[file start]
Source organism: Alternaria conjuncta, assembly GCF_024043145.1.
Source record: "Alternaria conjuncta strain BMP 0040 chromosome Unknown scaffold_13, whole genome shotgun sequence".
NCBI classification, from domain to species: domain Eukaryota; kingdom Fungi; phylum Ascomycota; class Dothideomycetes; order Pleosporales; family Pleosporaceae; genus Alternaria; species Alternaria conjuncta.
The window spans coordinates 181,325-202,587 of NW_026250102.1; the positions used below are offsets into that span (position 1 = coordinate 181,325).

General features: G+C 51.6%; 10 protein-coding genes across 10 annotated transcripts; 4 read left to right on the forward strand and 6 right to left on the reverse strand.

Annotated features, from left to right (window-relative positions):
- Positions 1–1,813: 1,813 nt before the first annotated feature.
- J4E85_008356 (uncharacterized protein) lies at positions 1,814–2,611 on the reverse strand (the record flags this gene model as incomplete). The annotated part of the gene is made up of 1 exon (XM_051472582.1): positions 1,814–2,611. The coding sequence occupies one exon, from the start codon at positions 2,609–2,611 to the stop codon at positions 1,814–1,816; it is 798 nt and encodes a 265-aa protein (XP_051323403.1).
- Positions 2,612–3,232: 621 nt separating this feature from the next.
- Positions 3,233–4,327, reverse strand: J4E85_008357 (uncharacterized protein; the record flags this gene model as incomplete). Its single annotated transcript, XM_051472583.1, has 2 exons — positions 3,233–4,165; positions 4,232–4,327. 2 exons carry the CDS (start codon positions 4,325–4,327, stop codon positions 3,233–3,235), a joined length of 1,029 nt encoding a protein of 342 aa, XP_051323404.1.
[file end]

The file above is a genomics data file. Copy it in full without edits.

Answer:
Source organism: Alternaria conjuncta, assembly GCF_024043145.1.
Source record: "Alternaria conjuncta strain BMP 0040 chromosome Unknown scaffold_13, whole genome shotgun sequence".
NCBI classification, from domain to species: domain Eukaryota; kingdom Fungi; phylum Ascomycota; class Dothideomycetes; order Pleosporales; family Pleosporaceae; genus Alternaria; species Alternaria conjuncta.
The window spans coordinates 181,325-202,587 of NW_026250102.1; the positions used below are offsets into that span (position 1 = coordinate 181,325).

General features: G+C 51.6%; 10 protein-coding genes across 10 annotated transcripts; 4 read left to right on the forward strand and 6 right to left on the reverse strand.

Annotated features, from left to right (window-relative positions):
- Positions 1–1,813: 1,813 nt before the first annotated feature.
- J4E85_008356 (uncharacterized protein) lies at positions 1,814–2,611 on the reverse strand (the record flags this gene model as incomplete). The annotated part of the gene is made up of 1 exon (XM_051472582.1): positions 1,814–2,611. The coding sequence occupies one exon, from the start codon at positions 2,609–2,611 to the stop codon at positions 1,814–1,816; it is 798 nt and encodes a 265-aa protein (XP_051323403.1).
- Positions 2,612–3,232: 621 nt separating this feature from the next.
- Positions 3,233–4,327, reverse strand: J4E85_008357 (uncharacterized protein; the record flags this gene model as incomplete). Its single annotated transcript, XM_051472583.1, has 2 exons — positions 3,233–4,165; positions 4,232–4,327. 2 exons carry the CDS (start codon positions 4,325–4,327, stop codon positions 3,233–3,235), a joined length of 1,029 nt encoding a protein of 342 aa, XP_051323404.1.